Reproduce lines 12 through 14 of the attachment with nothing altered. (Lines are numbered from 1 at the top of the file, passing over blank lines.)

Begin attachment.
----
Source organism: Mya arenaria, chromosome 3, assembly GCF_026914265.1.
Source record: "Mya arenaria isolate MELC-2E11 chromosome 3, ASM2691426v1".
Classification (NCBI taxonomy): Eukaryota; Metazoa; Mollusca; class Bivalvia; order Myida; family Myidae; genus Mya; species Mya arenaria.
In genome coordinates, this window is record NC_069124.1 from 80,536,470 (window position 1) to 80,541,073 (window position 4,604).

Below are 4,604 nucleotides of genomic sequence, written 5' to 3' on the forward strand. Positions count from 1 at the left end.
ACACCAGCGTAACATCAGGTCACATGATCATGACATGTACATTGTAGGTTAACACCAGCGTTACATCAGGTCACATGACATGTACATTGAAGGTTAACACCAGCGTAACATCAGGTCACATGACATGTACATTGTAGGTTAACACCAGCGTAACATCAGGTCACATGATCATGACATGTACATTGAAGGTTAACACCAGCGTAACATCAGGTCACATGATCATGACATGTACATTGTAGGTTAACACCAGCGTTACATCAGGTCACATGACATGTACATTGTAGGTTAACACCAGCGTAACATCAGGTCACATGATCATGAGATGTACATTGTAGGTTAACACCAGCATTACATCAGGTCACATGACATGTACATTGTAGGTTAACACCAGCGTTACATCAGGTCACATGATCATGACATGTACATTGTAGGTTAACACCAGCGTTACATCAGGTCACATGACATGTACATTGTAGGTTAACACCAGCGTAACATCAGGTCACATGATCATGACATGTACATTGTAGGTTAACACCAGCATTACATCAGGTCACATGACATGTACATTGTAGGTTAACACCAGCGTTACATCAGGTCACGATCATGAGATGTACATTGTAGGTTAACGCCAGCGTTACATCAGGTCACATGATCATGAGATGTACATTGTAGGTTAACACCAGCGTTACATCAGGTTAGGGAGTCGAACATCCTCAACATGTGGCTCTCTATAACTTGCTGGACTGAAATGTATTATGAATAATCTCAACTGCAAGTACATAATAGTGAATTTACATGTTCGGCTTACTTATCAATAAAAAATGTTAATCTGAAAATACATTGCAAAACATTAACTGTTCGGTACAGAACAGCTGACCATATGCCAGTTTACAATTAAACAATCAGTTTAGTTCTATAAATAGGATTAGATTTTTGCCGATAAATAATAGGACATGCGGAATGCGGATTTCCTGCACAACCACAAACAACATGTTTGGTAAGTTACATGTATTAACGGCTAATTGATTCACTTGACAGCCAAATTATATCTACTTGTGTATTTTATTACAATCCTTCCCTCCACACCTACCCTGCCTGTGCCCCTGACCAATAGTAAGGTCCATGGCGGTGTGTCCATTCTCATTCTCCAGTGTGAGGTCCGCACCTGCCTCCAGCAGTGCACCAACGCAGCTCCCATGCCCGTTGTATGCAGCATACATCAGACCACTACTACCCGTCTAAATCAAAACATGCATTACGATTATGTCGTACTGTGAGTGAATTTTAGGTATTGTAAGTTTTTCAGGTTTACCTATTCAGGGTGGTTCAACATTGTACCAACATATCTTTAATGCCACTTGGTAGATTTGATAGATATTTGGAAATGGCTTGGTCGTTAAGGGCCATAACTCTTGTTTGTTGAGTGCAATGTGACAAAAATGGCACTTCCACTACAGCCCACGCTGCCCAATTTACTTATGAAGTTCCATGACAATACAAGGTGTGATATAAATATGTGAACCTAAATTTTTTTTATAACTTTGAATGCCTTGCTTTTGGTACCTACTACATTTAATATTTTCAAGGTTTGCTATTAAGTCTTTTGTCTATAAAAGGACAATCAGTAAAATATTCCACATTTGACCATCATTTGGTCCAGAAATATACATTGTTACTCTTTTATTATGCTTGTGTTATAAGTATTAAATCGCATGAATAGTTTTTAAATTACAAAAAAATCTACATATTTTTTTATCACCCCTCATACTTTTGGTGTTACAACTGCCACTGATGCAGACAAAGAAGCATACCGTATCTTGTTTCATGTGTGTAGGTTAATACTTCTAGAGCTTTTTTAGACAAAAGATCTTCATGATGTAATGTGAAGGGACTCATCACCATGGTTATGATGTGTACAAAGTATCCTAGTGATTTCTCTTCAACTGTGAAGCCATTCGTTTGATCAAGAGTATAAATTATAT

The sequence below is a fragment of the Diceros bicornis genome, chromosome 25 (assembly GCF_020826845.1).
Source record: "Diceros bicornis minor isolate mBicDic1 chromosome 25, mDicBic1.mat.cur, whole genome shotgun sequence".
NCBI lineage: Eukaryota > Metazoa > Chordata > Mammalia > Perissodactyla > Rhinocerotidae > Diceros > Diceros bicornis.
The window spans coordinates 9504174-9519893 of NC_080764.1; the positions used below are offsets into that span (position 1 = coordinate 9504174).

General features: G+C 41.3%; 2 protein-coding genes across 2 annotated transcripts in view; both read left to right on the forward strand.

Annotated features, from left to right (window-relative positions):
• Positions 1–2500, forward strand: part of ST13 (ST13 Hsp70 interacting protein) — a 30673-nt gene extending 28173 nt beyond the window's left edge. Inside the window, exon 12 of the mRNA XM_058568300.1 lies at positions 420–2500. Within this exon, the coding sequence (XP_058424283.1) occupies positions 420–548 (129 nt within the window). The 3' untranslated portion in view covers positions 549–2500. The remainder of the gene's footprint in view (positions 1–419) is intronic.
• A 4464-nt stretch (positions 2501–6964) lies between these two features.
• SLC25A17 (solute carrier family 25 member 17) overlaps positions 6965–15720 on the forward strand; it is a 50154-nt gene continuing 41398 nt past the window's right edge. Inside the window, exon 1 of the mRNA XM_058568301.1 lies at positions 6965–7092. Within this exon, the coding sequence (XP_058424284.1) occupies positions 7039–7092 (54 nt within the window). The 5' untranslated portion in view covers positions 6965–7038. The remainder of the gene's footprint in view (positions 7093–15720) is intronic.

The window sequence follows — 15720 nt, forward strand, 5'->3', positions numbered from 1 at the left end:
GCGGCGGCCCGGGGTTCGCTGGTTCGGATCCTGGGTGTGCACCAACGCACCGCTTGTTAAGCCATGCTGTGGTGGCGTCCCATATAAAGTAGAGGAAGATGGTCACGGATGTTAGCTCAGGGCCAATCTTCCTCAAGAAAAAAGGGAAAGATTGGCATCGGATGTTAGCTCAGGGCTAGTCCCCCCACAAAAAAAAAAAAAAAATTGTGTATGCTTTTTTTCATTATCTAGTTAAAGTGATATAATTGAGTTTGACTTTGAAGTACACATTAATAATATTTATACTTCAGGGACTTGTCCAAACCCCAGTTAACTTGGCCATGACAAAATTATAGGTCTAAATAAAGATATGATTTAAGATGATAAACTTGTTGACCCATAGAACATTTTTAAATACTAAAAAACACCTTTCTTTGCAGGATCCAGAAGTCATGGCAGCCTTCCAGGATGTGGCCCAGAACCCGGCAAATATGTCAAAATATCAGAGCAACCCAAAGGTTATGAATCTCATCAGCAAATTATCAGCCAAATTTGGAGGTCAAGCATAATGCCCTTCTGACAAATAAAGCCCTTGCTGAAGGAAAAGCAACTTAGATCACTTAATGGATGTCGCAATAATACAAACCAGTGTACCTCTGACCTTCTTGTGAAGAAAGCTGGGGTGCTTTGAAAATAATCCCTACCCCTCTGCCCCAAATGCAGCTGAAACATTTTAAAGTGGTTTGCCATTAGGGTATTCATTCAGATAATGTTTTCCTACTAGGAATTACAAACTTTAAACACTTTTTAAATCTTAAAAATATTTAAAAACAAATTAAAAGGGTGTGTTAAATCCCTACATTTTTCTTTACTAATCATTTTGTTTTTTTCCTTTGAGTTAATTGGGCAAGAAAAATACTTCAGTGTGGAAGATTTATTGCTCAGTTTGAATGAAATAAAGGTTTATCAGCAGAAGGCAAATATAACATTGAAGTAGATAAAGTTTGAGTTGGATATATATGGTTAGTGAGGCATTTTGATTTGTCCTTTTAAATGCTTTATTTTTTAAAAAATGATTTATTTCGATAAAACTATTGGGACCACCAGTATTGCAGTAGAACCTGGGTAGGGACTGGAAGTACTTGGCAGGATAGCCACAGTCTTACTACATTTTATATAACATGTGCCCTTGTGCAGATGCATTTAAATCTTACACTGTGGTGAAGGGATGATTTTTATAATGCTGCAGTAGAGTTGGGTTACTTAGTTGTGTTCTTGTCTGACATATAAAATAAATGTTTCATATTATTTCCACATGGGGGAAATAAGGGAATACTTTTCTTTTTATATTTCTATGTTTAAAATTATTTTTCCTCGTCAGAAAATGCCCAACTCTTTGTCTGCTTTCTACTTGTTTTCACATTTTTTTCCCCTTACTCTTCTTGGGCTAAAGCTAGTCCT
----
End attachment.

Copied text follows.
Annotated features, from left to right (window-relative positions):
• Positions 1–2500, forward strand: part of ST13 (ST13 Hsp70 interacting protein) — a 30673-nt gene extending 28173 nt beyond the window's left edge. Inside the window, exon 12 of the mRNA XM_058568300.1 lies at positions 420–2500. Within this exon, the coding sequence (XP_058424283.1) occupies positions 420–548 (129 nt within the window). The 3' untranslated portion in view covers positions 549–2500. The remainder of the gene's footprint in view (positions 1–419) is intronic.
• A 4464-nt stretch (positions 2501–6964) lies between these two features.